Transport Committee Report on Drink and Drug Driving Law

In its first report to the new parliament, the
Transport Committee is calling on ministers to strengthen police
enforcement of the drink-drive limit. They also call on ministers to
retain the current 12-month mandatory disqualification minimum penalty.

Launching the report, committee chair Louise Ellman said: 


“We believe the government should learn from the
experience of other countries which have successfully reduced drink
drive casualties by ensuring enforcement was robust. 

“We are also
calling for the police to be given an additional power to require
preliminary breath tests as part of any designated drink drive
enforcement operation.

We do believe enforcement of drink drive law in Great
Britain must become much more visible, frequent, sustained and
well-publicised. 

We believe stronger enforcement must be coupled with
an extensive Government education campaign—focused on the strength of
alcoholic drinks and their effect in the body—run in conjunction with
the pub, restaurant and hospitality industry.”

18% of all drivers killed in road accidents are over the
drink-drive limit (In 2007, based on coroners’ data.).

But only
approximately 3% of drivers in the UK are stopped and tested for alcohol
compared to the European average of 16%.

The committee calls for the
police to be given an additional power (under the Road Traffic Act 1988)
to permit preliminary breath tests as part of any designated drink
drive enforcement operation.

Currently, the police may stop any vehicle but can only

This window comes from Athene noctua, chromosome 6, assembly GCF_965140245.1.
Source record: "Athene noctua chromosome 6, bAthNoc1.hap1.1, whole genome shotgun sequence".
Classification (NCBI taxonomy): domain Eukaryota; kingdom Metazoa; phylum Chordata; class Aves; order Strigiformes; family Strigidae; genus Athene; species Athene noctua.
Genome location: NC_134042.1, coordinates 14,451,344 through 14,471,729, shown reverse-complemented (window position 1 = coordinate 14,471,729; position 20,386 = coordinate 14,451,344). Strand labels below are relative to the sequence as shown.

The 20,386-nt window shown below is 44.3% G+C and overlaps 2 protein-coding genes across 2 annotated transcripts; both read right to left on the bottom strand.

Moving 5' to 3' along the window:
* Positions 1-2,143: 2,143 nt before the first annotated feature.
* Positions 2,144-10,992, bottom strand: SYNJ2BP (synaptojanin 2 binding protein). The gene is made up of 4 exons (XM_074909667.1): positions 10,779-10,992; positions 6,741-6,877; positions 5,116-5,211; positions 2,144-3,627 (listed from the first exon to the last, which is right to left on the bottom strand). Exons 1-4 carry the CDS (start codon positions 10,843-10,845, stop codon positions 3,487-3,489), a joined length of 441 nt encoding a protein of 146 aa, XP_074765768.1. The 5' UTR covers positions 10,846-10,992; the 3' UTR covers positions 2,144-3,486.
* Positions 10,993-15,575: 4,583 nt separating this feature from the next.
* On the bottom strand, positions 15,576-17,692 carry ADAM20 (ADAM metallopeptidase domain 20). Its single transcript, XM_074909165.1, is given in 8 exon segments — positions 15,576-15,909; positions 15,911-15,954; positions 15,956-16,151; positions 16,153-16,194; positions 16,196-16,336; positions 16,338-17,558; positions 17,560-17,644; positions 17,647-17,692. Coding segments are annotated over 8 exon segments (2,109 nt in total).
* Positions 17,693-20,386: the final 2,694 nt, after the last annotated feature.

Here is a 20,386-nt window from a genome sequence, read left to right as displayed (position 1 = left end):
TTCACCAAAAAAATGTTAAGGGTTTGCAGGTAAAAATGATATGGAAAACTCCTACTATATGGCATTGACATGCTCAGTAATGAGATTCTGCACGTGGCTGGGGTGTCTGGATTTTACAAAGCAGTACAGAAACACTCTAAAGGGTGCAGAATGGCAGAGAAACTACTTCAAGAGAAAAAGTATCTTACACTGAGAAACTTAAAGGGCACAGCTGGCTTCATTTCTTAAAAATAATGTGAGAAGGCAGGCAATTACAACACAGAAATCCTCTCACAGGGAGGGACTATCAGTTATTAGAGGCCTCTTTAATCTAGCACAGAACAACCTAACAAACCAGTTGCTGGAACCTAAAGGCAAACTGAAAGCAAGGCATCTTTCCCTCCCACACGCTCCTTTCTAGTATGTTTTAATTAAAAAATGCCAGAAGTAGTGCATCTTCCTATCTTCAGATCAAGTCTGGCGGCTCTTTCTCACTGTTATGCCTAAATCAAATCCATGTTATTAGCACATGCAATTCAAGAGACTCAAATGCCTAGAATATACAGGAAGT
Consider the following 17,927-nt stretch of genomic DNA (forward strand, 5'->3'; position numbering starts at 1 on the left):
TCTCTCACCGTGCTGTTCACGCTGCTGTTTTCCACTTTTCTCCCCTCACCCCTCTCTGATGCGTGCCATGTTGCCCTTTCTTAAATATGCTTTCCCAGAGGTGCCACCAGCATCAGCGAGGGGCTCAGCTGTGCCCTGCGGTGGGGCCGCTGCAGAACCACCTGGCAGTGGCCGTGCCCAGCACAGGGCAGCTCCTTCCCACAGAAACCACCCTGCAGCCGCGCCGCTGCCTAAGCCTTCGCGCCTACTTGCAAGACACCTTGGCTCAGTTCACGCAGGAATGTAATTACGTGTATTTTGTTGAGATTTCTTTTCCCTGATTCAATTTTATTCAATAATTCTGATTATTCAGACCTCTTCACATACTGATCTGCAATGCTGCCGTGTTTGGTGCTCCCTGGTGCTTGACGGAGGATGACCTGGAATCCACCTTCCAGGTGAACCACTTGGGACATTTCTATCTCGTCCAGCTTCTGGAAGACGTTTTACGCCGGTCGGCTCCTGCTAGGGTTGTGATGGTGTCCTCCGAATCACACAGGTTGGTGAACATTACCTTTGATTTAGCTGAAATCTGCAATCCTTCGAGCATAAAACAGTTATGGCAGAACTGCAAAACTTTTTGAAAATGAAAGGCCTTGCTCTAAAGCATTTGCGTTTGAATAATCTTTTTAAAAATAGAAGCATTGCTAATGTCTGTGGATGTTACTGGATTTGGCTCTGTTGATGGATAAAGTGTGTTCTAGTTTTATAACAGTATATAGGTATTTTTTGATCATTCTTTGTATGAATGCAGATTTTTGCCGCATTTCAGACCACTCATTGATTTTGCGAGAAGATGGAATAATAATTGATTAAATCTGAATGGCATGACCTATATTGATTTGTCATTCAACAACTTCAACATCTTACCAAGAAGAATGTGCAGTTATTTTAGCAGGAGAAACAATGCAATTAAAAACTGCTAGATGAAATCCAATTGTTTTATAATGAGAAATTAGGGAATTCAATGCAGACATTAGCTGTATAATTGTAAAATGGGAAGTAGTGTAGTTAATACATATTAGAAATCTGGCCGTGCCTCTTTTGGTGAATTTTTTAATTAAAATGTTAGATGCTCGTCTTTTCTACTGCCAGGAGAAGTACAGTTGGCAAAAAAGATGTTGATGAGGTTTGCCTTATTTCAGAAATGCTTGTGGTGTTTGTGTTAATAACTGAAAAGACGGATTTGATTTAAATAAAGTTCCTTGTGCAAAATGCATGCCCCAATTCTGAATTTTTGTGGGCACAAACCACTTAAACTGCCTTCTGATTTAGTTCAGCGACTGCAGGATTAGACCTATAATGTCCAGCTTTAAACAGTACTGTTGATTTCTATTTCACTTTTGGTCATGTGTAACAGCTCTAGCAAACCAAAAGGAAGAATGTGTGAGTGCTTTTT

test the driver’s breath if there is an element of suspicion. (Police
may request a preliminary alcohol breath test when they reasonably
suspect that the driver has either alcohol in their body, been involved
in an accident or committed a traffic offence)

MPs conclude that the
success of Great Britain’s drink driving policy to date is largely
attributable to the deterrent effect of the current 12-month mandatory
disqualification penalty.

The committee also calls on the Government to
improve the detection of drug driving and to strengthen public
perception about the likelihood of drug drivers being caught by the
police.

The committee notes it as “unfortunate” that a drug screening
device has not been ‘type-approved’ some seven years after police were
granted the legal power to use them.

However, MPs welcome the Government’s commitment to
install drug screening devices in every police station by 2012 and
pledges to monitor progress on this issue.

MPs likewise caution that
this interim measure should not eclipse the Government’s aim over the
medium-term to develop and type-approve a drug screening device for use
at the roadside, drawing on relevant experience of doing this in the
other parts of the world.

Report on drink-driving does not go far enough, says BMA

Responding to the Transport Committee’s report (England)
on drink-drive casualties launched today (Thursday 2 December 2010), the
BMA’s Director of Professional Activities, Dr Vivienne Nathanson said:

“While the BMA is pleased that the Committee supports
action to reduce drink-drive casualties, we are disappointed that it has
not called for a reduction in the drink-drive limit.  We disagree with
the Committee that a reduction in the limit would send out mixed
messages.

“The BMA has lobbied for a reduction in the drink-drive
limit for over twenty years.  We believe that such a move will help
prevent deaths and reduce the number of lives ruined by drink-driving.
  

“A reduction in the limit would also bring the UK in line
with most other European countries.  The BMA’s policy is based on the
best available evidence on the effects of alcohol on driving.”